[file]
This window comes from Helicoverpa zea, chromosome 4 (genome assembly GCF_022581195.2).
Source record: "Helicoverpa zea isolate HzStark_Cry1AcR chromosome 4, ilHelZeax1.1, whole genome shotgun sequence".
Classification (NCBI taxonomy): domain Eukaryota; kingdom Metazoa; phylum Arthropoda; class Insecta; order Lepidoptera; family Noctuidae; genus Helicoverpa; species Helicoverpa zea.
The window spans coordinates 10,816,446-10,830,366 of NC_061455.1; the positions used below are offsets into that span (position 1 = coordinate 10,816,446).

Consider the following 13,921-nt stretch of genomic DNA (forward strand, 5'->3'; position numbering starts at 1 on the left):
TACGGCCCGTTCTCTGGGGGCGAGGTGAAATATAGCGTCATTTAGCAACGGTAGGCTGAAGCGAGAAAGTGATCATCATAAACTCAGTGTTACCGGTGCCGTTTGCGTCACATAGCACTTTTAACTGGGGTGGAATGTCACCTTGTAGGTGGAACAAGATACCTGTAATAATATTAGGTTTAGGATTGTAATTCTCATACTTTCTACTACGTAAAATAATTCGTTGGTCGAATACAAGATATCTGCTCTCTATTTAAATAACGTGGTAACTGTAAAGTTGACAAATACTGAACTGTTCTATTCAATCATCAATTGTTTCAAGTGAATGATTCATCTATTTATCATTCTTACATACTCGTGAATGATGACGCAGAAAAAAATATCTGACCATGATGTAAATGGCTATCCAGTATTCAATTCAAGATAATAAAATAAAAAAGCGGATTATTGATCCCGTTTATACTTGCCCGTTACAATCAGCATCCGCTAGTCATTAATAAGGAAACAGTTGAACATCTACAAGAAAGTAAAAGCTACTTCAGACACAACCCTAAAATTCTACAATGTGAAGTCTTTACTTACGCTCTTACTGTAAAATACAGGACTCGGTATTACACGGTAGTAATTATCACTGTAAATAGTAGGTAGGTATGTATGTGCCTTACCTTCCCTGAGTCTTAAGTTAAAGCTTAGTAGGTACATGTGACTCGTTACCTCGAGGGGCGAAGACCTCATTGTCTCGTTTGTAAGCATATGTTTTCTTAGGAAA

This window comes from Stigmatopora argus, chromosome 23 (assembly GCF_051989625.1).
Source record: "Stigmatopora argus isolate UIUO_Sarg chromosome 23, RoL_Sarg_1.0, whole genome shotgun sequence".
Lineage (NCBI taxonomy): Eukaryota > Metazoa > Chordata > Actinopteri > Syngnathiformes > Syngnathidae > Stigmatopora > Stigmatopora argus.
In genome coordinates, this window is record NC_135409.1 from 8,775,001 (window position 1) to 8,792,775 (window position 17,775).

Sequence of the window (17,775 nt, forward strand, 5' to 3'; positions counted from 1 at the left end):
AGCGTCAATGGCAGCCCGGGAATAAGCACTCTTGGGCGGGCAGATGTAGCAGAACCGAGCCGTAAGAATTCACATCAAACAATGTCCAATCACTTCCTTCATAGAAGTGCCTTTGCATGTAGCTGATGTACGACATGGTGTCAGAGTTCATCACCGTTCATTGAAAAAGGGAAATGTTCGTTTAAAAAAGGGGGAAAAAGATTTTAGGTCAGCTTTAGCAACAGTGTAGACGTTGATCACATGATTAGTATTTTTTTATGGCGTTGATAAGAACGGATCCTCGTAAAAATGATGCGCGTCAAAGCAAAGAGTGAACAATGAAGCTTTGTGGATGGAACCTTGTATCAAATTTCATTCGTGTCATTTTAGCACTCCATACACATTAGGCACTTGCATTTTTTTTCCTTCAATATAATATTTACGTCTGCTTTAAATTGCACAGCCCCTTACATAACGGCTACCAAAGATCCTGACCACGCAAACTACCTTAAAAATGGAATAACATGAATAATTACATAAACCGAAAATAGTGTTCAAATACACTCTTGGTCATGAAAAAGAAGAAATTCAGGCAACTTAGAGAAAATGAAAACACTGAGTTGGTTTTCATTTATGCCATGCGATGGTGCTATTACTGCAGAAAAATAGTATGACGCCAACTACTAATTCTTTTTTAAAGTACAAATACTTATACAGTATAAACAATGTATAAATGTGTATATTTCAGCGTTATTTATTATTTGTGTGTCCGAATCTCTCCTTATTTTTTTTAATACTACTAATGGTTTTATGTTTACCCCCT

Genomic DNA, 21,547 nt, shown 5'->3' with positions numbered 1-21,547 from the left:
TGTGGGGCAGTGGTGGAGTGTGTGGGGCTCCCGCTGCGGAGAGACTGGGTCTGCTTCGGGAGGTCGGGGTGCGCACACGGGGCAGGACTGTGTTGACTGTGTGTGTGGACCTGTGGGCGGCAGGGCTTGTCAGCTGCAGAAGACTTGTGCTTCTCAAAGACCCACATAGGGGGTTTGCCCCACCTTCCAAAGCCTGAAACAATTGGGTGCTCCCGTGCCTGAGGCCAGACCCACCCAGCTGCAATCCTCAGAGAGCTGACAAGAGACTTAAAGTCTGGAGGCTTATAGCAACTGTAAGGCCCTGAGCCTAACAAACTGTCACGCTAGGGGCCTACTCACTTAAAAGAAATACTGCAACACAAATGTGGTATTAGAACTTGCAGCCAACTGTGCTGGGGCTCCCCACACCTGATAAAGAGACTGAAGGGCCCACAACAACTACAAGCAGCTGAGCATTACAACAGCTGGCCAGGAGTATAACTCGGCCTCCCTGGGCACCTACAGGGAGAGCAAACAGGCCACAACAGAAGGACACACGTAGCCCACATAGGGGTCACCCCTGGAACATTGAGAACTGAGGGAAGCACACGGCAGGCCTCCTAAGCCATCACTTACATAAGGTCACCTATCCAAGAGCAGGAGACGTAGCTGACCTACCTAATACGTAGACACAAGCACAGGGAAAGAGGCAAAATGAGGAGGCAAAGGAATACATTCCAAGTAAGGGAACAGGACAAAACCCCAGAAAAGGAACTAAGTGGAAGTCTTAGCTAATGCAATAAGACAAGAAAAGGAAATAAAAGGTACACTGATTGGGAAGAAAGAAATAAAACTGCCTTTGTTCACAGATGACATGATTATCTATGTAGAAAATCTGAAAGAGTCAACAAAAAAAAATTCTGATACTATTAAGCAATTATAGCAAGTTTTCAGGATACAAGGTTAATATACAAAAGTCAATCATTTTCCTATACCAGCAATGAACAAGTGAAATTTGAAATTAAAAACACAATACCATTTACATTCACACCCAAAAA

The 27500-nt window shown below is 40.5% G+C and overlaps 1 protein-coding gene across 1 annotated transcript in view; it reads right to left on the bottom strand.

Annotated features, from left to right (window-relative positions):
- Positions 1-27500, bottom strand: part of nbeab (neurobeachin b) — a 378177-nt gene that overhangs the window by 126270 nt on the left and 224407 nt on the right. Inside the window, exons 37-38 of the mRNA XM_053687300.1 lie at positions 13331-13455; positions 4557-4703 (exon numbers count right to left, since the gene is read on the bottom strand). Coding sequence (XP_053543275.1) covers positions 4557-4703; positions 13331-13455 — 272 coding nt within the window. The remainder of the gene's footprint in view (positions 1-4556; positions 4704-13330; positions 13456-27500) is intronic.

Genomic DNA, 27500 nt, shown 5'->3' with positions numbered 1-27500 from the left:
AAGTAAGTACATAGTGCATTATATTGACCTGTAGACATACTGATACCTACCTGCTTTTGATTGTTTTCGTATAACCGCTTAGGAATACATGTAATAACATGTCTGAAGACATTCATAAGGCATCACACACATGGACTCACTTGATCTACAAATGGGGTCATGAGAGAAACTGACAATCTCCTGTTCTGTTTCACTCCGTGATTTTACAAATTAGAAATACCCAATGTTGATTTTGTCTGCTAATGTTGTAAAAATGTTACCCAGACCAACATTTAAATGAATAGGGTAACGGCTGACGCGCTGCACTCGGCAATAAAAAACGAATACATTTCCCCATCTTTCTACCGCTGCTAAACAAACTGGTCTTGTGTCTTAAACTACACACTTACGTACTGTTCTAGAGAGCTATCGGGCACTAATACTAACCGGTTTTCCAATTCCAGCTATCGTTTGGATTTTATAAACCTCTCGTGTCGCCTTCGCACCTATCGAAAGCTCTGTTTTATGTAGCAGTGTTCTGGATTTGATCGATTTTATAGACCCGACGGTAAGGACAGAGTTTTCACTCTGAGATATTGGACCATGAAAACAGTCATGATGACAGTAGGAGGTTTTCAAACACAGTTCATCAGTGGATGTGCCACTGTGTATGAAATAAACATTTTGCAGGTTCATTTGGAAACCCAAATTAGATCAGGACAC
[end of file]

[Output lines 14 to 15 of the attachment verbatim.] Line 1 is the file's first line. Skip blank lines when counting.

TGTGGGGCAGTGGTGGAGTGTGTGGGGCTCCCGCTGCGGAGAGACTGGGTCTGCTTCGGGAGGTCGGGGTGCGCACACGGGGCAGGACTGTGTTGACTGTGTGTGTGGACCTGTGGGCGGCAGGGCTTGTCAGCTGCAGAAGACTTGTGCTTCTCAAAGACCCACATAGGGGGTTTGCCCCACCTTCCAAAGCCTGAAACAATTGGGTGCTCCCGTGCCTGAGGCCAGACCCACCCAGCTGCAATCCTCAGAGAGCTGACAAGAGACTTAAAGTCTGGAGGCTTATAGCAACTGTAAGGCCCTGAGCCTAACAAACTGTCACGCTAGGGGCCTACTCACTTAAAAGAAATACTGCAACACAAATGTGGTATTAGAACTTGCAGCCAACTGTGCTGGGGCTCCCCACACCTGATAAAGAGACTGAAGGGCCCACAACAACTACAAGCAGCTGAGCATTACAACAGCTGGCCAGGAGTATAACTCGGCCTCCCTGGGCACCTACAGGGAGAGCAAACAGGCCACAACAGAAGGACACACGTAGCCCACATAGGGGTCACCCCTGGAACATTGAGAACTGAGGGAAGCACACGGCAGGCCTCCTAAGCCATCACTTACATAAGGTCACCTATCCAAGAGCAGGAGACGTAGCTGACCTACCTAATACGTAGACACAAGCACAGGGAAAGAGGCAAAATGAGGAGGCAAAGGAATACATTCCAAGTAAGGGAACAGGACAAAACCCCAGAAAAGGAACTAAGTGGAAGTCTTAGCTAATGCAATAAGACAAGAAAAGGAAATAAAAGGTACACTGATTGGGAAGAAAGAAATAAAACTGCCTTTGTTCACAGATGACATGATTATCTATGTAGAAAATCTGAAAGAGTCAACAAAAAAAAATTCTGATACTATTAAGCAATTATAGCAAGTTTTCAGGATACAAGGTTAATATACAAAAGTCAATCATTTTCCTATACCAGCAATGAACAAGTGAAATTTGAAATTAAAAACACAATACCATTTACATTCACACCCAAAAA

The 27500-nt window shown below is 40.5% G+C and overlaps 1 protein-coding gene across 1 annotated transcript in view; it reads right to left on the bottom strand.